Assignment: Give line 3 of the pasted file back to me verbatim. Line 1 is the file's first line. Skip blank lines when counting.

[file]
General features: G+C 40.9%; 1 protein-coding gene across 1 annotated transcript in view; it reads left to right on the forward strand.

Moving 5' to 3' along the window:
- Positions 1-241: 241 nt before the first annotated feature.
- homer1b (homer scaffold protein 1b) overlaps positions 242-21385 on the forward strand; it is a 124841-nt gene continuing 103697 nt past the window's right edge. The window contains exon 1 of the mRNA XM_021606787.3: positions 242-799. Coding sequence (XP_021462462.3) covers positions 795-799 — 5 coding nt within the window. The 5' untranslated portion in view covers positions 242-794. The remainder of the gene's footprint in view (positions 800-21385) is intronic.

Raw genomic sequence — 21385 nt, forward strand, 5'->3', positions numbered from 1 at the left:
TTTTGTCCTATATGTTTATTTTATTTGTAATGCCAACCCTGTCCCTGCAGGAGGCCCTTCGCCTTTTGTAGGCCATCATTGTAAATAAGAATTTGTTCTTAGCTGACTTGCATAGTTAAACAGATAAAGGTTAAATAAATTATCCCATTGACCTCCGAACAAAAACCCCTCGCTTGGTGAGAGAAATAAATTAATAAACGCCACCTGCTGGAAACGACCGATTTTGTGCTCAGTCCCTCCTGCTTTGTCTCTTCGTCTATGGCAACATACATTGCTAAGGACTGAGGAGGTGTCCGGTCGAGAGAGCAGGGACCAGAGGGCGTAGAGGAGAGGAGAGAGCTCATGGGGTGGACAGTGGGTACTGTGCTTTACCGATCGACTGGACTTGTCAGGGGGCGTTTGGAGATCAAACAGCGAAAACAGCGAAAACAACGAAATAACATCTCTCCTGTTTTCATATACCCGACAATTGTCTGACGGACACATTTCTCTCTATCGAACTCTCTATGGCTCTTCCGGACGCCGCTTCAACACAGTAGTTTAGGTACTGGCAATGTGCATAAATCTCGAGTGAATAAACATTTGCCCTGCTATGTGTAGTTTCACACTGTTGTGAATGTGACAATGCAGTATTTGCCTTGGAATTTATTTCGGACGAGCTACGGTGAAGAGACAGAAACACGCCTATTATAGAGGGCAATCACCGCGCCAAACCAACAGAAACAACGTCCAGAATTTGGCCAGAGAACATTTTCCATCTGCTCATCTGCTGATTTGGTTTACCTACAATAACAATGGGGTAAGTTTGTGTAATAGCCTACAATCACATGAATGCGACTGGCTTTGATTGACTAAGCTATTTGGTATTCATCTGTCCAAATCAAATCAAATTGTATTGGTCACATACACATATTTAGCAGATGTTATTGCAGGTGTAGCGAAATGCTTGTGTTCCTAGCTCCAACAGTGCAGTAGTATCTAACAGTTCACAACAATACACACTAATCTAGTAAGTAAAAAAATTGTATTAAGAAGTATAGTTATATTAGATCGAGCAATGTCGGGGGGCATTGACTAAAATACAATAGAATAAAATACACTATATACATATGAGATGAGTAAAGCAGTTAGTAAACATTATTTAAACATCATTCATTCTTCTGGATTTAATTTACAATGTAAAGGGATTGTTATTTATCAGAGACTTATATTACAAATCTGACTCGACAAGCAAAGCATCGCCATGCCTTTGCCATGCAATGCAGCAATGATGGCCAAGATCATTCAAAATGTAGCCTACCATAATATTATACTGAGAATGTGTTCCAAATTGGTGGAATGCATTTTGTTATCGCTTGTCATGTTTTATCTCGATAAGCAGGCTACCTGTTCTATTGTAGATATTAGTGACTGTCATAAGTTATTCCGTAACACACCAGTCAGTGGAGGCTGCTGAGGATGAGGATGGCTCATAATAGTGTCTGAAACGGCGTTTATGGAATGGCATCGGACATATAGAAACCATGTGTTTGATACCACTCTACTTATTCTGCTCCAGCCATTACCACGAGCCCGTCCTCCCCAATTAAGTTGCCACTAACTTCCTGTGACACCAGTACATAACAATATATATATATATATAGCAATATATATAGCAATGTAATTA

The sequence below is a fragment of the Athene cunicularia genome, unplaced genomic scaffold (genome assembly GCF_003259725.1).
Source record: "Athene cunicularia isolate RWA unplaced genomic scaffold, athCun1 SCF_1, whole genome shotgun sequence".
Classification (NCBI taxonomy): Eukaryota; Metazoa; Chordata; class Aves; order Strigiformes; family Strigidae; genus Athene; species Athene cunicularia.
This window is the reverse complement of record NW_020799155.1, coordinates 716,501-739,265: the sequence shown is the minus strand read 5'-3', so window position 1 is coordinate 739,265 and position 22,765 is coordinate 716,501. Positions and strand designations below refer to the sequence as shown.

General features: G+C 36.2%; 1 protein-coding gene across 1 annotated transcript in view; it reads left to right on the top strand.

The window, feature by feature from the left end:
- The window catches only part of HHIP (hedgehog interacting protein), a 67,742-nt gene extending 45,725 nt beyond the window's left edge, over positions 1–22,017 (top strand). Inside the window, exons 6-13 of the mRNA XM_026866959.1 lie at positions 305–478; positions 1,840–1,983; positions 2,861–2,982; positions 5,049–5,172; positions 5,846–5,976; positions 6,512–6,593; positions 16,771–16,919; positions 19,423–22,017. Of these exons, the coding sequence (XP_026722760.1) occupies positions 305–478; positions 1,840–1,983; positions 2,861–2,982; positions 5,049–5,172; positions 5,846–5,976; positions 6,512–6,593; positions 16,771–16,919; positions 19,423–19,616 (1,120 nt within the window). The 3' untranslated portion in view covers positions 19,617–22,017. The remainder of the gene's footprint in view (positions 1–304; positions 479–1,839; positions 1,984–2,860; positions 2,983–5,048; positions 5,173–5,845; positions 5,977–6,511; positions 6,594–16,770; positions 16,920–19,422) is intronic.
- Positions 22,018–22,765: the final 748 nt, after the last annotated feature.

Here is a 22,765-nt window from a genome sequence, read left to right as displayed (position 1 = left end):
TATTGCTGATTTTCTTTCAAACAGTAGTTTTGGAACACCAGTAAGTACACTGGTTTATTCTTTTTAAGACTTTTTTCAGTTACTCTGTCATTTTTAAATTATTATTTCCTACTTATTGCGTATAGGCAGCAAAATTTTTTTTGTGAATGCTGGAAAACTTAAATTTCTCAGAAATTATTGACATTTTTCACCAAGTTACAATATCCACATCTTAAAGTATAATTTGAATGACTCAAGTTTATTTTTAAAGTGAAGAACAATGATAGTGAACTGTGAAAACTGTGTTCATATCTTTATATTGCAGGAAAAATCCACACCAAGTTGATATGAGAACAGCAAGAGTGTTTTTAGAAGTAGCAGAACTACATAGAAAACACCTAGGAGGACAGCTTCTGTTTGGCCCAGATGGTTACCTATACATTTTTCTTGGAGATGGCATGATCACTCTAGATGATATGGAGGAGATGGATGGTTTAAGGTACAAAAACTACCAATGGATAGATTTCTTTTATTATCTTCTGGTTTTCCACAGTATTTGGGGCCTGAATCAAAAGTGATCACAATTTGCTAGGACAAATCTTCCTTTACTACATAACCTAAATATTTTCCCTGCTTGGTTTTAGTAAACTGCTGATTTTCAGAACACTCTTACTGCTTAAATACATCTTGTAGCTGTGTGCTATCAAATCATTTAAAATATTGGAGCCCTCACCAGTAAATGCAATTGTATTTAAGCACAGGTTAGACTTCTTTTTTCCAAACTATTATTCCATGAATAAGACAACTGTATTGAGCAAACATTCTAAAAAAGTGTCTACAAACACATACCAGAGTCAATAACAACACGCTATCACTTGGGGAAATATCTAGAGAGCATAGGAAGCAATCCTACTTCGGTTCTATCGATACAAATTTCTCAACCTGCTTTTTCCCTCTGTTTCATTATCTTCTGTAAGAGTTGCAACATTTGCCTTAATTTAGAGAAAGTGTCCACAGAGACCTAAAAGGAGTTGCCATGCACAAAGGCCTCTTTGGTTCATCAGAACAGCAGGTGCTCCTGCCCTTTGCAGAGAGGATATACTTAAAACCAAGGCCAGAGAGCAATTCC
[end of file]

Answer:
- Positions 1-241: 241 nt before the first annotated feature.